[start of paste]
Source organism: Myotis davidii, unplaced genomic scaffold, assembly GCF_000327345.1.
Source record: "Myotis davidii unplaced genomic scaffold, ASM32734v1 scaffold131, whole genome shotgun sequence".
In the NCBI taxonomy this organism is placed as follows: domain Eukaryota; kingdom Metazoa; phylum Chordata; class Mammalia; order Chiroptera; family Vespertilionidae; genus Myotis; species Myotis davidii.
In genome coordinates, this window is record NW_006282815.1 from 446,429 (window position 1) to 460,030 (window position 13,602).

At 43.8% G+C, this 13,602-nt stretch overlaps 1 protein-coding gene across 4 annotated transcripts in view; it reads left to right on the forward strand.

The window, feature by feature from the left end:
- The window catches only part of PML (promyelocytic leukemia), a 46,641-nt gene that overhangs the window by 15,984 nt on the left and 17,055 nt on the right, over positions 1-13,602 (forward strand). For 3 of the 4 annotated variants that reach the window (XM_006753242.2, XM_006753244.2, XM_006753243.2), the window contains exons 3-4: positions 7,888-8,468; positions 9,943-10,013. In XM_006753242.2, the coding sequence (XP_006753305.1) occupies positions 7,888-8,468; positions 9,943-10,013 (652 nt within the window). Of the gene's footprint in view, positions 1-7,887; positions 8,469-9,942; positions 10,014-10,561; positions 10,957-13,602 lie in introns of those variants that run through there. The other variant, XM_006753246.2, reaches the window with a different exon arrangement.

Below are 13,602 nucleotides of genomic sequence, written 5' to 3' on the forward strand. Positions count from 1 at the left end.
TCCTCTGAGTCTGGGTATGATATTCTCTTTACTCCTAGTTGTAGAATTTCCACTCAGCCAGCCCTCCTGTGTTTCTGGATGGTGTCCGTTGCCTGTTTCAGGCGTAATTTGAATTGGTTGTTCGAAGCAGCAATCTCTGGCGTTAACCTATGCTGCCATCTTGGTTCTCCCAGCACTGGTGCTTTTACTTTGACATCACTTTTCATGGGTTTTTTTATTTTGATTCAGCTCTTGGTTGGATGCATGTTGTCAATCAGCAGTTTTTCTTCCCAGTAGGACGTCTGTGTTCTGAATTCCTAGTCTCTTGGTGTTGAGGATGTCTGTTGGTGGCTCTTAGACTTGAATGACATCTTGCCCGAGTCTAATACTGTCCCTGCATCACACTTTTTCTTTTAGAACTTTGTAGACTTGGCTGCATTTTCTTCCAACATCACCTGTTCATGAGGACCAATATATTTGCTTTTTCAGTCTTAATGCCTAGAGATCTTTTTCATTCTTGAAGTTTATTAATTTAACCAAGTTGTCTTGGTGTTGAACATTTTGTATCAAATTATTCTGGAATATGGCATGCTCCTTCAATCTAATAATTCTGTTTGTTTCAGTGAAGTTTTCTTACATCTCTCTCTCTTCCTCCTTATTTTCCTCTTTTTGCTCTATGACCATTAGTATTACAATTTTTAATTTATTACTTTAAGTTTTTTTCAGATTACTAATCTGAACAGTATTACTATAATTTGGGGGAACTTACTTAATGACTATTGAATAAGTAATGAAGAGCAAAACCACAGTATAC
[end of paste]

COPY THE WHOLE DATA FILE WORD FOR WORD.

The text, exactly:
Source organism: Myotis davidii, unplaced genomic scaffold, assembly GCF_000327345.1.
Source record: "Myotis davidii unplaced genomic scaffold, ASM32734v1 scaffold131, whole genome shotgun sequence".
In the NCBI taxonomy this organism is placed as follows: domain Eukaryota; kingdom Metazoa; phylum Chordata; class Mammalia; order Chiroptera; family Vespertilionidae; genus Myotis; species Myotis davidii.
In genome coordinates, this window is record NW_006282815.1 from 446,429 (window position 1) to 460,030 (window position 13,602).

At 43.8% G+C, this 13,602-nt stretch overlaps 1 protein-coding gene across 4 annotated transcripts in view; it reads left to right on the forward strand.

The window, feature by feature from the left end:
- The window catches only part of PML (promyelocytic leukemia), a 46,641-nt gene that overhangs the window by 15,984 nt on the left and 17,055 nt on the right, over positions 1-13,602 (forward strand). For 3 of the 4 annotated variants that reach the window (XM_006753242.2, XM_006753244.2, XM_006753243.2), the window contains exons 3-4: positions 7,888-8,468; positions 9,943-10,013. In XM_006753242.2, the coding sequence (XP_006753305.1) occupies positions 7,888-8,468; positions 9,943-10,013 (652 nt within the window). Of the gene's footprint in view, positions 1-7,887; positions 8,469-9,942; positions 10,014-10,561; positions 10,957-13,602 lie in introns of those variants that run through there. The other variant, XM_006753246.2, reaches the window with a different exon arrangement.

Below are 13,602 nucleotides of genomic sequence, written 5' to 3' on the forward strand. Positions count from 1 at the left end.
TCCTCTGAGTCTGGGTATGATATTCTCTTTACTCCTAGTTGTAGAATTTCCACTCAGCCAGCCCTCCTGTGTTTCTGGATGGTGTCCGTTGCCTGTTTCAGGCGTAATTTGAATTGGTTGTTCGAAGCAGCAATCTCTGGCGTTAACCTATGCTGCCATCTTGGTTCTCCCAGCACTGGTGCTTTTACTTTGACATCACTTTTCATGGGTTTTTTTATTTTGATTCAGCTCTTGGTTGGATGCATGTTGTCAATCAGCAGTTTTTCTTCCCAGTAGGACGTCTGTGTTCTGAATTCCTAGTCTCTTGGTGTTGAGGATGTCTGTTGGTGGCTCTTAGACTTGAATGACATCTTGCCCGAGTCTAATACTGTCCCTGCATCACACTTTTTCTTTTAGAACTTTGTAGACTTGGCTGCATTTTCTTCCAACATCACCTGTTCATGAGGACCAATATATTTGCTTTTTCAGTCTTAATGCCTAGAGATCTTTTTCATTCTTGAAGTTTATTAATTTAACCAAGTTGTCTTGGTGTTGAACATTTTGTATCAAATTATTCTGGAATATGGCATGCTCCTTCAATCTAATAATTCTGTTTGTTTCAGTGAAGTTTTCTTACATCTCTCTCTCTTCCTCCTTATTTTCCTCTTTTTGCTCTATGACCATTAGTATTACAATTTTTAATTTATTACTTTAAGTTTTTTTCAGATTACTAATCTGAACAGTATTACTATAATTTGGGGGAACTTACTTAATGACTATTGAATAAGTAATGAAGAGCAAAACCACAGTATAC